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[bek-uh n] /ˈbɛk ən/
verb (used with object), verb (used without object)
to signal, summon, or direct by a gesture of the head or hand.
to lure; entice.
a nod, gesture, etc., that signals, directs, summons, indicates agreement, or the like.
Origin of beckon
before 950; Middle English beknen, Old English gebē(a)cnian, derivative of bēacen beacon
Related forms
beckoner, noun
beckoningly, adverb
unbeckoned, adjective
1. motion, wave, gesture, bid, nod. 2. invite, attract, draw, coax, tempt, tantalize, allure, beguile. Unabridged
Based on the Random House Dictionary, © Random House, Inc. 2015.
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Examples from the Web for beckon
Contemporary Examples
Historical Examples
  • Mr. O'Carroll, without answering by voice, gave a grotesque sort of signal between a wink and a beckon.

    Devereux, Complete Edward Bulwer-Lytton
  • Squalor and tragedy can beckon to all that is great in us, and strengthen the wings of love.

    Howards End E. M. Forster
  • Alice exclaimed, as she noticed Mr. Pertell beckon Captain Brisco to him.

  • They can beckon; it is not certain that they will, for they are not love's servants.

    Howards End E. M. Forster
  • Hugh glanced toward his father's door, whence at any moment, as every one realized, the actor might beckon.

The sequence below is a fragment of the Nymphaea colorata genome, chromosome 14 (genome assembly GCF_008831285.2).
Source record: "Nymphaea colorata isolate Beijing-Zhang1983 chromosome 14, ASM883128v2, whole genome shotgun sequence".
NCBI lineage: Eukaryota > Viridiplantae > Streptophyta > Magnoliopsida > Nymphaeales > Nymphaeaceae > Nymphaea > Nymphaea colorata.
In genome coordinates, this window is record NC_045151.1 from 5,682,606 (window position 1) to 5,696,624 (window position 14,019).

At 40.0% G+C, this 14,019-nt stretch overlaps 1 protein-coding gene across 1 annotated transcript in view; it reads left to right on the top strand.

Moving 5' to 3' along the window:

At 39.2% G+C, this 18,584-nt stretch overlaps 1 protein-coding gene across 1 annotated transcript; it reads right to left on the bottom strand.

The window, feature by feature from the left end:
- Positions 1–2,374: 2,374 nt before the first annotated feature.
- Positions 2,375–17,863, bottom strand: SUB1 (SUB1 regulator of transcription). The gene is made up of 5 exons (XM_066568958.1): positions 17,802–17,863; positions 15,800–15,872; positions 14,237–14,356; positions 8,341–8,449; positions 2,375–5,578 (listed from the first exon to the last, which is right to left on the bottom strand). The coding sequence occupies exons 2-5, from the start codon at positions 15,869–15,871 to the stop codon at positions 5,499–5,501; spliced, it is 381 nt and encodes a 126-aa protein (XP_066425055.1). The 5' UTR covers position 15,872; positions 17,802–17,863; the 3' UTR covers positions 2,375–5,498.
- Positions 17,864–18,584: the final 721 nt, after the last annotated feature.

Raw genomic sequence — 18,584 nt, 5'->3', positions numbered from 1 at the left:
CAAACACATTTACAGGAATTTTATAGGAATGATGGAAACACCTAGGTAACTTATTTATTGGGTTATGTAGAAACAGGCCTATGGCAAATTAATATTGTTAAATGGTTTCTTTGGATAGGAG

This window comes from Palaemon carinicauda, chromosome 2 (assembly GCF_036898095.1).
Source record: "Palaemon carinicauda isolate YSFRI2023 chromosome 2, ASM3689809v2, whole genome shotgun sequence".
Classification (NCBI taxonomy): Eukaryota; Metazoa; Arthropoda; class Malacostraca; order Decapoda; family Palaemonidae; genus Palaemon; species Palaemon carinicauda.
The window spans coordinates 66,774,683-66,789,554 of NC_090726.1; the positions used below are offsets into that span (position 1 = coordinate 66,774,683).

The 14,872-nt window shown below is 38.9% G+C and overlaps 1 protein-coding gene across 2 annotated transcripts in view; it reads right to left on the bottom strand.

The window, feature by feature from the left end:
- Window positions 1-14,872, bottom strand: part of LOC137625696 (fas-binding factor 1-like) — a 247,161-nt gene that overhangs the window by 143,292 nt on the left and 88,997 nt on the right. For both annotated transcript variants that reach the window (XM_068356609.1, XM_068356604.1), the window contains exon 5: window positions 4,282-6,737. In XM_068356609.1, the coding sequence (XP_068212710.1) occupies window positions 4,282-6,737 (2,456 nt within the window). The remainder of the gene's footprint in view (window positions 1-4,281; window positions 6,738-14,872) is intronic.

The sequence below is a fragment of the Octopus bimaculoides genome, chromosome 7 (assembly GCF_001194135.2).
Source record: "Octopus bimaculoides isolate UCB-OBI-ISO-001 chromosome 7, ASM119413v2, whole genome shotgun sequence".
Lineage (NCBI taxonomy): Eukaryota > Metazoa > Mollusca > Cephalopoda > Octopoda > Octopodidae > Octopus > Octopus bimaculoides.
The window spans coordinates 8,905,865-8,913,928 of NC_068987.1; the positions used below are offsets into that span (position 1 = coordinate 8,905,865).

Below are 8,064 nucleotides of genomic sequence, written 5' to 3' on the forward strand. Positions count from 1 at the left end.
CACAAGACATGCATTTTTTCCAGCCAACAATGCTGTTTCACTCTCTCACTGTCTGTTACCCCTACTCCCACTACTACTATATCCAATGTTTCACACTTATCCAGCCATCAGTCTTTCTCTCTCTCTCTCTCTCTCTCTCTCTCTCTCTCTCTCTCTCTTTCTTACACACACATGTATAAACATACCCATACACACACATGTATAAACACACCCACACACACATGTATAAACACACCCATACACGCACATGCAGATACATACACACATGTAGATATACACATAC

Gideon's Band George W. Cable
  • He took a step toward her, and the rippling scarf seemed to beckon him on.

    The Prisoner Alice Brown
  • She knows she can summon an adorer by one beckon of her fan, and dismiss him by another.

  • The leader will then repeat louder, or beckon to the scout to come in nearer.

    Boy Scouts Handbook Boy Scouts of America
British Dictionary definitions for beckon


to summon with a gesture of the hand or head
to entice or lure
a summoning gesture
Derived Forms
beckoner, noun
beckoning, adjective, noun
Word Origin
Old English bīecnan, from bēacen sign; related to Old Saxon bōknian; see beacon
Collins English Dictionary - Complete & Unabridged 2012 Digital Edition
© William Collins Sons & Co. Ltd. 1979, 1986 © HarperCollins
Publishers 1998, 2000, 2003, 2005, 2006, 2007, 2009, 2012
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Word Origin and History for beckon

Old English gebecnian (West Saxon beacnian) "to make a mute sign," derivative of beacen "a sign, beacon," from Proto-Germanic *bauknjan (cf. Old Saxon boknian, Old High German bouhnen), from PIE root *bha- "to shine" (see beacon). Related: Beckoned; beckoning. The noun is attested from 1718, from the verb.

Online Etymology Dictionary, © 2010 Douglas Harper
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